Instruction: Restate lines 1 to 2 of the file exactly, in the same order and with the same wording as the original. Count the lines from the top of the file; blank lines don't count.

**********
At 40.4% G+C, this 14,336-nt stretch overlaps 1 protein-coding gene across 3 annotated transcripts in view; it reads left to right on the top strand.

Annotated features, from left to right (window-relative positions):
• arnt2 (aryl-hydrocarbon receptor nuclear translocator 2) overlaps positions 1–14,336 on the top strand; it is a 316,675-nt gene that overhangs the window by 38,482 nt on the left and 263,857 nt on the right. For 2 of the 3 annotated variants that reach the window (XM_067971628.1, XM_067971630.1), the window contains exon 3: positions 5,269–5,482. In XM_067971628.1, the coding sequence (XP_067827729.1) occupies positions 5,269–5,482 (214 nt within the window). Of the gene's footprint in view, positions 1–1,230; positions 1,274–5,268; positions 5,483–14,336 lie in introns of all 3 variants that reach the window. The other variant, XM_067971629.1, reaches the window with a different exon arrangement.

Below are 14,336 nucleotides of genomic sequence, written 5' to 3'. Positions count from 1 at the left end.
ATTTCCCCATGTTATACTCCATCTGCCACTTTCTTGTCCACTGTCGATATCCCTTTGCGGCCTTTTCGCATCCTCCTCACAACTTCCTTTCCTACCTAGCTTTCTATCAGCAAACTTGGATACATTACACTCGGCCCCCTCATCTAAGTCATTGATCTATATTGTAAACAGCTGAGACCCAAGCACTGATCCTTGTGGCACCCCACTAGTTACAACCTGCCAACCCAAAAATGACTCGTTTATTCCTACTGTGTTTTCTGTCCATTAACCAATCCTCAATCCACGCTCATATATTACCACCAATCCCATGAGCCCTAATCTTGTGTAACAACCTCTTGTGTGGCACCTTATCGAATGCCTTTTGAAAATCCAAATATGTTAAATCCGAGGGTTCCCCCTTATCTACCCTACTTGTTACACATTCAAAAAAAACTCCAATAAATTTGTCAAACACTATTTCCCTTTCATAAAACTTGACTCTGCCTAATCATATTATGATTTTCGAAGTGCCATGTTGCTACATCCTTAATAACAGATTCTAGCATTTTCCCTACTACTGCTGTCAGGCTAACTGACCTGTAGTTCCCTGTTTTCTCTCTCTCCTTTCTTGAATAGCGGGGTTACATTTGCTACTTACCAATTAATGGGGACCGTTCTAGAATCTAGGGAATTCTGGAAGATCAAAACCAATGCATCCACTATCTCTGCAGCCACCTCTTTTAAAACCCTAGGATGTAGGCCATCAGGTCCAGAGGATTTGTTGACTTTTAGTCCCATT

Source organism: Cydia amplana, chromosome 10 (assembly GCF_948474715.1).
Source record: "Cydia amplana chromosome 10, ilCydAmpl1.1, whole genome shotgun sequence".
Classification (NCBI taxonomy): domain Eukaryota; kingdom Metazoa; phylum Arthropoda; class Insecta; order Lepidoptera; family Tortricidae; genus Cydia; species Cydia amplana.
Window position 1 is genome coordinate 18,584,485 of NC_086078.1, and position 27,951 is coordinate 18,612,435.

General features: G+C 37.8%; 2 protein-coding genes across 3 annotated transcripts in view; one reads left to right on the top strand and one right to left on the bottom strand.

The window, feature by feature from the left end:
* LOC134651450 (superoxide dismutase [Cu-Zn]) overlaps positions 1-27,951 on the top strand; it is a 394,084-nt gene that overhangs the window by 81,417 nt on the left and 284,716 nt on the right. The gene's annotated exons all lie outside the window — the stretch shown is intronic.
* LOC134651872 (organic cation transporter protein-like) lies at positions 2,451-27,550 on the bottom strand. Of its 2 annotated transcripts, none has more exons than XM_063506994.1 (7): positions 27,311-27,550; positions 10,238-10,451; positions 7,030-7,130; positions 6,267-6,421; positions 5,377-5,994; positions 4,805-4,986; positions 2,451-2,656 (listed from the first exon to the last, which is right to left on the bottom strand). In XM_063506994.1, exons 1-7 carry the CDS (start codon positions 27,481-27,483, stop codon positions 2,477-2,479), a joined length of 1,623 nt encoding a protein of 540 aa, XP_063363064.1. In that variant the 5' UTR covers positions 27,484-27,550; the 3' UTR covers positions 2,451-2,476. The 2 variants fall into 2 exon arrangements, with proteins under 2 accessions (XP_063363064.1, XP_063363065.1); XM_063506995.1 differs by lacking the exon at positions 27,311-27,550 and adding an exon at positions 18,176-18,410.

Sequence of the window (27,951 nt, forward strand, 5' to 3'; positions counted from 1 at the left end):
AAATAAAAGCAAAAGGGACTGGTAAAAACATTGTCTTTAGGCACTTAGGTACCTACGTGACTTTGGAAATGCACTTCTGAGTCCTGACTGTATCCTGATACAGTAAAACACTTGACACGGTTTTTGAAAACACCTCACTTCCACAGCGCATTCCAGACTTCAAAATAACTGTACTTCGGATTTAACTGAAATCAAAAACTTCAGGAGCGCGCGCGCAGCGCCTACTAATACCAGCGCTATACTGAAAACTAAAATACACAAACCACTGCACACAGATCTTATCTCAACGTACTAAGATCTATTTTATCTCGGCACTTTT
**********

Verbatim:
At 40.4% G+C, this 14,336-nt stretch overlaps 1 protein-coding gene across 3 annotated transcripts in view; it reads left to right on the top strand.

Annotated features, from left to right (window-relative positions):